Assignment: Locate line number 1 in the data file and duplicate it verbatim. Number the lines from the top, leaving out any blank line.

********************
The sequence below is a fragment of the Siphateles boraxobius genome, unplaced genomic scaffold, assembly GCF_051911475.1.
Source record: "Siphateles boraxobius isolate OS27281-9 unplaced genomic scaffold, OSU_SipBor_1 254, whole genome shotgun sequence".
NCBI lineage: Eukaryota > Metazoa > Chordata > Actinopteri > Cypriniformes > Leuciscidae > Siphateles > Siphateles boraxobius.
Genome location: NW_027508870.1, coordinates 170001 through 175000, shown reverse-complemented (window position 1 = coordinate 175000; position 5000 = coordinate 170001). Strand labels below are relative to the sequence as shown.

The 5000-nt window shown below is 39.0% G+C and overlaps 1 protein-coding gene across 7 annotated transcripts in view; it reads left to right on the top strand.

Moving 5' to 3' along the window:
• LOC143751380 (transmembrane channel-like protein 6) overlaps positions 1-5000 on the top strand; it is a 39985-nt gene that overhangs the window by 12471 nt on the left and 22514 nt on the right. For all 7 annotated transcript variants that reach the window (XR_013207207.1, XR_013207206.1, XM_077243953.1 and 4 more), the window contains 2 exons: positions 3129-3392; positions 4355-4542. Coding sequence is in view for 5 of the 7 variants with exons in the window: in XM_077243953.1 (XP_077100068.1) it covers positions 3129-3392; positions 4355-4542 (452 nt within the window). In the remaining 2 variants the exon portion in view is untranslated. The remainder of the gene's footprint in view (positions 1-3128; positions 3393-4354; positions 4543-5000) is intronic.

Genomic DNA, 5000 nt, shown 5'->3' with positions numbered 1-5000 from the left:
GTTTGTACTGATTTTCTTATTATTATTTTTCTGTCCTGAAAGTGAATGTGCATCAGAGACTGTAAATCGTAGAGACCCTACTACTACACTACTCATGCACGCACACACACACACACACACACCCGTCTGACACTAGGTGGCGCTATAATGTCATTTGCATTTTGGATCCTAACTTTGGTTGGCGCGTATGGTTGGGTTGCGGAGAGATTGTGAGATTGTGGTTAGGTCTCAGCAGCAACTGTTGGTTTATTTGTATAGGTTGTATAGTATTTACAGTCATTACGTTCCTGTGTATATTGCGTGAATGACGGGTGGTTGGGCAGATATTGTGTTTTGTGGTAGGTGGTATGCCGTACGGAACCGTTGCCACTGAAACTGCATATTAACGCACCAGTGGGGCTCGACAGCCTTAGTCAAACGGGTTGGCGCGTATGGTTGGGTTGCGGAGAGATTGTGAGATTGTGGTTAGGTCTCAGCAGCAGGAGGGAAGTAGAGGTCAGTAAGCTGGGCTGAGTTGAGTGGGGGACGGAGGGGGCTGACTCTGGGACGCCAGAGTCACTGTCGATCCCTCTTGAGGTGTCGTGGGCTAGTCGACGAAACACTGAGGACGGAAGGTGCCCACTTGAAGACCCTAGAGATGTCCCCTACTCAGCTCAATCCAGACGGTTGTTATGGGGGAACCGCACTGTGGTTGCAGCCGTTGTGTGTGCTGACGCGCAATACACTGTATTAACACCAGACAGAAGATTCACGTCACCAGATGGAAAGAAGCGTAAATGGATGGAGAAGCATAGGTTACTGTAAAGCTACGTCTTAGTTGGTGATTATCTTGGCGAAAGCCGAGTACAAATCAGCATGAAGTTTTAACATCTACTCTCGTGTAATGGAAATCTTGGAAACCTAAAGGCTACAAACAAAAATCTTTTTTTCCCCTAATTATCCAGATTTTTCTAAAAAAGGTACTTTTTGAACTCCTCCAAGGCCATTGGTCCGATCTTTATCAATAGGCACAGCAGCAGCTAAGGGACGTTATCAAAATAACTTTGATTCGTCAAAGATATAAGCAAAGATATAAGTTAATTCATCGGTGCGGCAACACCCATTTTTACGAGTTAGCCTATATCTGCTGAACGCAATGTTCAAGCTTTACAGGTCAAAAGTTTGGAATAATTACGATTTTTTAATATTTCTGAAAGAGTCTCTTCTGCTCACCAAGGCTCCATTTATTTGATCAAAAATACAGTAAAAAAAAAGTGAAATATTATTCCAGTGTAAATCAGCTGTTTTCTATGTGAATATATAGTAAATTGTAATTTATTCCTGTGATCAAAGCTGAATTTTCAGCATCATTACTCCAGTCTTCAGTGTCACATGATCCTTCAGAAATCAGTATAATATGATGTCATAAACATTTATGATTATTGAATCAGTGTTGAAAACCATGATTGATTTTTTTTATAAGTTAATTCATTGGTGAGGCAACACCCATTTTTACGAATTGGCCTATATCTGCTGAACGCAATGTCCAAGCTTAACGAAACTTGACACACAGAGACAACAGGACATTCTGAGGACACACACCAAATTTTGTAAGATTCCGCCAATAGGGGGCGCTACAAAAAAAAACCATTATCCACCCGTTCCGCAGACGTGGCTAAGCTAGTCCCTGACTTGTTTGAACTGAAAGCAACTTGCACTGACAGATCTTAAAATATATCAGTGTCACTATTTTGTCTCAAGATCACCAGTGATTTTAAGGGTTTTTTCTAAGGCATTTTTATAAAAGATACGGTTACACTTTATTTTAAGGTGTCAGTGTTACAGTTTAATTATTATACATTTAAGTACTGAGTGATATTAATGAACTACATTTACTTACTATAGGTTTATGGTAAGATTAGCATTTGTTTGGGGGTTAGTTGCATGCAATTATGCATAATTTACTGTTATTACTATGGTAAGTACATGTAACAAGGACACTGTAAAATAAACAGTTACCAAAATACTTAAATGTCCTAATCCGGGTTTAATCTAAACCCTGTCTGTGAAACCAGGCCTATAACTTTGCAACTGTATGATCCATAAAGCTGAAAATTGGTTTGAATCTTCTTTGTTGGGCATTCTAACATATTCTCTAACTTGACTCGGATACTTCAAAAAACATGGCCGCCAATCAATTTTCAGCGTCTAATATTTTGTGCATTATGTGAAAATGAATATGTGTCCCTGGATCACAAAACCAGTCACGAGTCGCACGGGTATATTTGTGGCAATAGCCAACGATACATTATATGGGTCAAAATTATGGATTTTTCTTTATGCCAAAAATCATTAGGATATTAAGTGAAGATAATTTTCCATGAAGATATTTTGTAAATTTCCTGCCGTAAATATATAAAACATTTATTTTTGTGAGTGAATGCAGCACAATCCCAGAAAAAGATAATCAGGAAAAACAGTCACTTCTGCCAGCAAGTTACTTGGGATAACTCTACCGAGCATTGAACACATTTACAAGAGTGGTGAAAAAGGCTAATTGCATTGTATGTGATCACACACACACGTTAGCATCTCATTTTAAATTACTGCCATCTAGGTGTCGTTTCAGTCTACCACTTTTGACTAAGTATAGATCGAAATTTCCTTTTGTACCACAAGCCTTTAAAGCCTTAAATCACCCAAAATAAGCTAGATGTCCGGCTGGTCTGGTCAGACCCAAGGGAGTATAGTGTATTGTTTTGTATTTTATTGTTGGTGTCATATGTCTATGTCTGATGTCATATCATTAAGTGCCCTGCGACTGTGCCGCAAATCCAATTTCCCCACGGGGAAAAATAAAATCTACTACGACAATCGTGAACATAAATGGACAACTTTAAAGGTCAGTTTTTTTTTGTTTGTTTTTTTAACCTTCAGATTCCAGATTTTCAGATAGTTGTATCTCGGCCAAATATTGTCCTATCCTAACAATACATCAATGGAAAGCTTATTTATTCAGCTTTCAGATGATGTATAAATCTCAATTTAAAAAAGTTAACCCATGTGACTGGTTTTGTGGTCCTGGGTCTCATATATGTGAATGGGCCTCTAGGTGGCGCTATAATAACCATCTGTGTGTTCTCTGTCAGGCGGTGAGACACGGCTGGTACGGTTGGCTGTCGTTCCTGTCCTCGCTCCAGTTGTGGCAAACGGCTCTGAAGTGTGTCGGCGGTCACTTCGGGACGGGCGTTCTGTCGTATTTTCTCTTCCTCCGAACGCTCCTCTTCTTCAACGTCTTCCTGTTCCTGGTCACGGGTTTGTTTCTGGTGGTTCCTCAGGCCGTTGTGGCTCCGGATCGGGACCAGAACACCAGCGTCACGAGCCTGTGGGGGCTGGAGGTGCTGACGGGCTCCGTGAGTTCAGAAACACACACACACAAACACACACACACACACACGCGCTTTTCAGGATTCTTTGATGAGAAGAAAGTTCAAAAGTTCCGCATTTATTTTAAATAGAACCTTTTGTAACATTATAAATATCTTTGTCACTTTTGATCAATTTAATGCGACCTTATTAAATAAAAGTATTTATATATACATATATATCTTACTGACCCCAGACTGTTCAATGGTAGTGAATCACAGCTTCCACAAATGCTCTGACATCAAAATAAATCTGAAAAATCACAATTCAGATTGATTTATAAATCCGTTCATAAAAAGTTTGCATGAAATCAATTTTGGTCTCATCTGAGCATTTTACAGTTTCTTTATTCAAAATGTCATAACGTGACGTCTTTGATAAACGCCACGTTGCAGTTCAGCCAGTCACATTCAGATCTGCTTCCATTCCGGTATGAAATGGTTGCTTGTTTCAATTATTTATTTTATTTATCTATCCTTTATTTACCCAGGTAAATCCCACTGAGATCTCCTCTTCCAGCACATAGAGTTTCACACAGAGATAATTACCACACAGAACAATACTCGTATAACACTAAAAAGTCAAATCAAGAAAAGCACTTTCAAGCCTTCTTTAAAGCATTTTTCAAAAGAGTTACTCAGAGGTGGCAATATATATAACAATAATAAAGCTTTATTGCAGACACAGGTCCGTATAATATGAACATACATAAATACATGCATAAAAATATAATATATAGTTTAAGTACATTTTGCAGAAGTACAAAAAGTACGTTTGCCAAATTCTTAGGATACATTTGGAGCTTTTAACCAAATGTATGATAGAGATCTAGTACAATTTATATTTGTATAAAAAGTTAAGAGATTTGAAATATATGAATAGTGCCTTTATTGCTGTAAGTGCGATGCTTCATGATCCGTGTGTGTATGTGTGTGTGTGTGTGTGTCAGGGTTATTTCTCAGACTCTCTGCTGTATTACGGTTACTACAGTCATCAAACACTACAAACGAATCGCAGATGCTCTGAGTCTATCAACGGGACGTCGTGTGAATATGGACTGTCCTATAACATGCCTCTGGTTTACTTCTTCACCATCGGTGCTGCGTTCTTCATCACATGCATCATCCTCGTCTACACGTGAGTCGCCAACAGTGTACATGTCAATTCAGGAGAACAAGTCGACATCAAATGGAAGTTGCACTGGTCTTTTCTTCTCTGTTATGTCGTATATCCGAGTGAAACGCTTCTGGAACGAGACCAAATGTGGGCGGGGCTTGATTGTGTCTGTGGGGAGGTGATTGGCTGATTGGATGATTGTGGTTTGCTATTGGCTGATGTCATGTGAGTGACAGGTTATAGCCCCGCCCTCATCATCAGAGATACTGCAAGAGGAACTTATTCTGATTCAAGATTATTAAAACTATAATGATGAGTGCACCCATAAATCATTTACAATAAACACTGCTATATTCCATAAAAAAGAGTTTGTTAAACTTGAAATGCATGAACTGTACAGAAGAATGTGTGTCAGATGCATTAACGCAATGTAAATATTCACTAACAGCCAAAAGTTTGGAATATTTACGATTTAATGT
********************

The sequence below is a fragment of the Siphateles boraxobius genome, unplaced genomic scaffold, assembly GCF_051911475.1.